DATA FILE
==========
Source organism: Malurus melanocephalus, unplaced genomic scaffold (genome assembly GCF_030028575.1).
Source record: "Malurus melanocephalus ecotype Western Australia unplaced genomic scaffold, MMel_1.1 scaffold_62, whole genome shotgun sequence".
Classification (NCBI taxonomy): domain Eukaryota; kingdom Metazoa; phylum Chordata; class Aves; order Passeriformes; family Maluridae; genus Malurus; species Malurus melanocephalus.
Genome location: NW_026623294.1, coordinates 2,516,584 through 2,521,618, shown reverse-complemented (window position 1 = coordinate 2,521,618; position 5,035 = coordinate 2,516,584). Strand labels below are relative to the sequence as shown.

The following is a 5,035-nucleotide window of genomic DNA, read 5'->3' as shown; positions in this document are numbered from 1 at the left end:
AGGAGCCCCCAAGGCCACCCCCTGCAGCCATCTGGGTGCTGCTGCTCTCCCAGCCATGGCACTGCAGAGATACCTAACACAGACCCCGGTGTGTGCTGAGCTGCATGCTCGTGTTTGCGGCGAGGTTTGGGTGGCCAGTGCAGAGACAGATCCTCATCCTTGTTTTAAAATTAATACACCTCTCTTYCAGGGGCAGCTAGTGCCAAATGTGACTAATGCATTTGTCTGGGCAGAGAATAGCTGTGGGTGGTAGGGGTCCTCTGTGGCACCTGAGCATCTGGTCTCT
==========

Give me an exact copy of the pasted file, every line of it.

Source organism: Malurus melanocephalus, unplaced genomic scaffold (genome assembly GCF_030028575.1).
Source record: "Malurus melanocephalus ecotype Western Australia unplaced genomic scaffold, MMel_1.1 scaffold_62, whole genome shotgun sequence".
Classification (NCBI taxonomy): domain Eukaryota; kingdom Metazoa; phylum Chordata; class Aves; order Passeriformes; family Maluridae; genus Malurus; species Malurus melanocephalus.
Genome location: NW_026623294.1, coordinates 2,516,584 through 2,521,618, shown reverse-complemented (window position 1 = coordinate 2,521,618; position 5,035 = coordinate 2,516,584). Strand labels below are relative to the sequence as shown.

The following is a 5,035-nucleotide window of genomic DNA, read 5'->3' as shown; positions in this document are numbered from 1 at the left end:
AGGAGCCCCCAAGGCCACCCCCTGCAGCCATCTGGGTGCTGCTGCTCTCCCAGCCATGGCACTGCAGAGATACCTAACACAGACCCCGGTGTGTGCTGAGCTGCATGCTCGTGTTTGCGGCGAGGTTTGGGTGGCCAGTGCAGAGACAGATCCTCATCCTTGTTTTAAAATTAATACACCTCTCTTYCAGGGGCAGCTAGTGCCAAATGTGACTAATGCATTTGTCTGGGCAGAGAATAGCTGTGGGTGGTAGGGGTCCTCTGTGGCACCTGAGCATCTGGTCTCT